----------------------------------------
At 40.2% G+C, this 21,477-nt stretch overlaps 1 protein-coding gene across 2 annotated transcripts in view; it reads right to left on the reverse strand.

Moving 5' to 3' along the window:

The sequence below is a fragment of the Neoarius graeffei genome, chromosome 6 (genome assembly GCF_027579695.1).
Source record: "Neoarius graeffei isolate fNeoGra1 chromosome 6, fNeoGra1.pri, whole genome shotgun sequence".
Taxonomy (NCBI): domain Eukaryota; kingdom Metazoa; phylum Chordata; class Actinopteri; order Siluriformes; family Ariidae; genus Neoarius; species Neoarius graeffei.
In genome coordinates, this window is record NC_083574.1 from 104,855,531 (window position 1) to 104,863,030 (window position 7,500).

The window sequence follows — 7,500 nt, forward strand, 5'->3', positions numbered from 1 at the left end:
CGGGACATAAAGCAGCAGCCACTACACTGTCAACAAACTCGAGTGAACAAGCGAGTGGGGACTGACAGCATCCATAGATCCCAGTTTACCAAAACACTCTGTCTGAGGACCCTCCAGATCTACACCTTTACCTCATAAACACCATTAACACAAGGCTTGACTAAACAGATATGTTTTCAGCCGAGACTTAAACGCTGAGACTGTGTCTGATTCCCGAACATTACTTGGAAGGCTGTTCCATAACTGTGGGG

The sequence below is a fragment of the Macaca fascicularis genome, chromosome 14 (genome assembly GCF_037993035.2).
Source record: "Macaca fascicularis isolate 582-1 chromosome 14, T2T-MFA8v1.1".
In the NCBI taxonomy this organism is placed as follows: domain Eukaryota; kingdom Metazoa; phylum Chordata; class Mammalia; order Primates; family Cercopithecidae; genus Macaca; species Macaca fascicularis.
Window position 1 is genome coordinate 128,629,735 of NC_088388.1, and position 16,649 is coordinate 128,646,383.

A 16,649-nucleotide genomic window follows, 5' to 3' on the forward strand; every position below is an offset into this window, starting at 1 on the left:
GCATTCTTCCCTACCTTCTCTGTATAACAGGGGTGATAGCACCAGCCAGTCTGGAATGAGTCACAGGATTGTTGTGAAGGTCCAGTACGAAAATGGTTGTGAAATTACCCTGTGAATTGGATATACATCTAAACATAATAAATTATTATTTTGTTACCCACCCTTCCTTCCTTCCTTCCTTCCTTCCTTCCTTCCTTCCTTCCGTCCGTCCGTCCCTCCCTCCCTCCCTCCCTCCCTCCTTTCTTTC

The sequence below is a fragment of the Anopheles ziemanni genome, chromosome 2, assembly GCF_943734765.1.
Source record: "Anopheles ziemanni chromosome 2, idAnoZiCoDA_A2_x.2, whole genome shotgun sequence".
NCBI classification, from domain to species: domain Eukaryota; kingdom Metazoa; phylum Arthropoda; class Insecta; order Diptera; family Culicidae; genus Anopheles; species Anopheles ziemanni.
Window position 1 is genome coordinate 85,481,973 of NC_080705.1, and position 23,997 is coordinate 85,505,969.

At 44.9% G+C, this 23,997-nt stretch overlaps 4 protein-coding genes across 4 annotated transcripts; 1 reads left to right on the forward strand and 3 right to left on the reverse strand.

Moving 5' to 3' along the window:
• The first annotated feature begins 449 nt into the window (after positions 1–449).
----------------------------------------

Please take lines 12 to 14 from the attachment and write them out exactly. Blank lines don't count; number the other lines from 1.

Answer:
Window position 1 is genome coordinate 128,629,735 of NC_088388.1, and position 16,649 is coordinate 128,646,383.

A 16,649-nucleotide genomic window follows, 5' to 3' on the forward strand; every position below is an offset into this window, starting at 1 on the left:
GCATTCTTCCCTACCTTCTCTGTATAACAGGGGTGATAGCACCAGCCAGTCTGGAATGAGTCACAGGATTGTTGTGAAGGTCCAGTACGAAAATGGTTGTGAAATTACCCTGTGAATTGGATATACATCTAAACATAATAAATTATTATTTTGTTACCCACCCTTCCTTCCTTCCTTCCTTCCTTCCTTCCTTCCTTCCTTCCGTCCGTCCGTCCCTCCCTCCCTCCCTCCCTCCCTCCTTTCTTTC